What a game it was! As the Philadelphia Eagles were busy making incredible plays (Nick Foles, what are your thoughts on Cleveland?) to defeat the New England Patriots in Super Bowl LII, the Rosenberg Advertising team was focusing heavily on what could arguably be our favorite part of the Big Game– the commercials! Which spots were your favorite? We share ours, below.

The fan favorite

It’s A Tide Ad. No surprise here, right? Not only do we have a collective love for Chief Hopper (David Harbour) in the Rosenberg office, but we also appreciate good humor and trolling. Tide did just this as it made its way into older Super Bowl commercials and continuously spread its message in a non-annoying way.

Honorable mentions

If you’ve watched Super Bowl ads in recent years, there might be some brand spots you look forward to seeing. Doritos always delivers an interesting mix of humor and ridiculousness and did so again this year while partnering with Mountain Dew. What’s better than two pop culture icons, Morgan Freeman and Peter Dinklage, rapping to classics by Busta Rhymes and Missy Elliott?

Alexa Loses Her Voice also gets recognition from the Rosenberg team. The use of celebrities mixed with the self-deprecating humorous idea that we all rely too much on technology, works well.

When a football team’s offense commits to learning Dirty Dancing choreography, it most certainly deserves a mention.

Some others we liked? MassMutual’s The Unsung Hero, Jeep, and Budweiser.

Complete fumbles

See what we did there? As a team, we agreed that this year’s commercials were definitely not the best batch we’ve ever seen. Some missed the mark completely. Here’s what some team members had to say about their least favorite spots:

Gina: “I really disliked the T-Mobile #LittleOnes spot featuring all the babies of all races and color and gender (hear me out!). First, the brand used a xylophone-lullaby version of Nirvana’s All Apologies in the background. This would *only* make sense to those of a select group of 30 and 40 – somethings that not only know the song but also know the lyrics. Otherwise, it’s background noise. Second, the cute blue and brown and green-eyed babes are adorable, and the voice-over works well enough to create a build-up of curiosity around the idea that each of these unique little peanuts possesses equal potential, equal ability and etc., but the payoff moment is simply T-Mobile yelling at me that CHANGE STARTS NOW demanding to know if I’m with them…I don’t know, probably, but what do you want me to do? Does buying a T-Mobile cell phone plan say that I’m standing up to inequality? I think that this missed the mark; the intention was good and I agree that all in all is all we are but with all the political and social justice content we’re subjected to on a regular basis I feel like many of us watching are instead saying here we are now, entertain us.”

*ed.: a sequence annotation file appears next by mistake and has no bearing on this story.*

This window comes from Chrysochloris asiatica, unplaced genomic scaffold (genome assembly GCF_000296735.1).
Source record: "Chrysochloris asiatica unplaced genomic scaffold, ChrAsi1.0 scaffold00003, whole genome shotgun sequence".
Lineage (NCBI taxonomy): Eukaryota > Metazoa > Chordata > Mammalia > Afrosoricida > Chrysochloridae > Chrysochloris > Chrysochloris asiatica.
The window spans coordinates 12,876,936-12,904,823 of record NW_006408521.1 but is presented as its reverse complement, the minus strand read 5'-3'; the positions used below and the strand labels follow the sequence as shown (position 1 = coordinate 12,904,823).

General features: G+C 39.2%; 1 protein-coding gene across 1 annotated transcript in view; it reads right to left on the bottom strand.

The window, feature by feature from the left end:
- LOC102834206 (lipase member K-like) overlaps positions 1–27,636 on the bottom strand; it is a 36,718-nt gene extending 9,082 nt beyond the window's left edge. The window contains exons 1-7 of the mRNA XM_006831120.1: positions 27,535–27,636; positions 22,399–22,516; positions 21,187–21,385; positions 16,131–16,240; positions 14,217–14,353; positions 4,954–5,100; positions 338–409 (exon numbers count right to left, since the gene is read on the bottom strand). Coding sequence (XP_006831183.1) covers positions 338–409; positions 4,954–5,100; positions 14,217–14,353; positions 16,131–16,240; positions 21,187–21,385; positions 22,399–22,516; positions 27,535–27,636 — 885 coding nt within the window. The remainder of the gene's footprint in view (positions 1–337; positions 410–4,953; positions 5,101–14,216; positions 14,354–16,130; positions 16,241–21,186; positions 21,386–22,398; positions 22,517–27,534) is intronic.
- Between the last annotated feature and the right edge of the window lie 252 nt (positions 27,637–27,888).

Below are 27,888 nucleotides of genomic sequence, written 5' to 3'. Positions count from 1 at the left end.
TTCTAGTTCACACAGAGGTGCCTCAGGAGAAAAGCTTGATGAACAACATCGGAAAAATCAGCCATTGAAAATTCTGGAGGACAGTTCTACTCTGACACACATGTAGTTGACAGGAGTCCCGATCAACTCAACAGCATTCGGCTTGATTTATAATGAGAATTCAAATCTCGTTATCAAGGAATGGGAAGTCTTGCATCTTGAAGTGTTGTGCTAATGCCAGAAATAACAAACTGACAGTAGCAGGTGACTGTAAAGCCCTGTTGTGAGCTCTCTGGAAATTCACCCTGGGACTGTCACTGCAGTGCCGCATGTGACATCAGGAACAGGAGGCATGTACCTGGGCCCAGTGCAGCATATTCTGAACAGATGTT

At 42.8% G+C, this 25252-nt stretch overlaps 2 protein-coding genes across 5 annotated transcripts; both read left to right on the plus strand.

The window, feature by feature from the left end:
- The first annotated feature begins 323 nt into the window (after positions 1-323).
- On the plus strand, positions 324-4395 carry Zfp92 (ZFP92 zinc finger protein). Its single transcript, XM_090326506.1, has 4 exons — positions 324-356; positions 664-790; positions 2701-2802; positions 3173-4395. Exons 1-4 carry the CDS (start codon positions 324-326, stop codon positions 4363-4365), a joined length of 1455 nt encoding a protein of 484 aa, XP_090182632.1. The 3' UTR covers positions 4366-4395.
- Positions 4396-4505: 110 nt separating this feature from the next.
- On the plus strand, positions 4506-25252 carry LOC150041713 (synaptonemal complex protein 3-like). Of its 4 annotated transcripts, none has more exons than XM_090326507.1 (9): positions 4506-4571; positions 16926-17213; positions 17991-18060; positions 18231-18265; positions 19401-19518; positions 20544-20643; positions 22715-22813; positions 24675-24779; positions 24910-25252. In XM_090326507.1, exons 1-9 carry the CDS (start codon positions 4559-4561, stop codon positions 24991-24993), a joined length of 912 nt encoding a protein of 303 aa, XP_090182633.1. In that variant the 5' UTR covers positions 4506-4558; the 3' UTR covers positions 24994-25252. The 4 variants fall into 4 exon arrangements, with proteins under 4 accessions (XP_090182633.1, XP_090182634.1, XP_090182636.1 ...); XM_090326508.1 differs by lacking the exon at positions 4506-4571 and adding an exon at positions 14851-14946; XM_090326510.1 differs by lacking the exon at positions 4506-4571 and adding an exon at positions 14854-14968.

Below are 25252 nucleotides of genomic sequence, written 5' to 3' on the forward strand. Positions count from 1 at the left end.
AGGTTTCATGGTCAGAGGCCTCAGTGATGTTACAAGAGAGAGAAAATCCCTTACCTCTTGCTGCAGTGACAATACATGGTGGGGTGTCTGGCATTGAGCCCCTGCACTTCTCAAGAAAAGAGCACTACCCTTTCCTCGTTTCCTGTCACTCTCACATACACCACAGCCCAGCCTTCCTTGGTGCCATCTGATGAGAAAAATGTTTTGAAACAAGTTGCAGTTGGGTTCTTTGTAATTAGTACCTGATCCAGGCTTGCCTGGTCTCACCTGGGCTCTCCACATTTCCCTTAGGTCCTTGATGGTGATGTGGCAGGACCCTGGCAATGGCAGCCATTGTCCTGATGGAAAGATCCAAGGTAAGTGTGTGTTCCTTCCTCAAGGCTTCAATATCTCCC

Connie & Dave Rosenberg: “I simply could not figure out what Keanu Reeves was doing on that motorcycle or more importantly WHY he was doing it.” -Connie

“[The worst] has to be the ad for Squarespace. I am in the marketing business so I know what Squarespace is but without that prior knowledge I would have absolutely no clue what the company does. Big swing and miss to me!” – Dave

Rachel: “My least favorite was the Diet Coke ad for their new flavored product. I couldn’t tell if it was supposed to be funny or what but it was just awkward!”

Dave Simon: “As for the worst Super Bowl commercial, that’s easy—The Ram Trucks spot attempting to use the words of Dr. Martin Luther King, Jr. to sell trucks. Who approved this idea? Seriously tone deaf.”

Torie: “Pringles – ‘Wow.’ It was short and pretty lame. So you can stack Pringles chips on top of each other and ‘create new flavors?’ Wow, indeed. It just seemed like they were grasping for something funny or clever to say here and came up way short.”

Here’s looking forward to next year’s ads!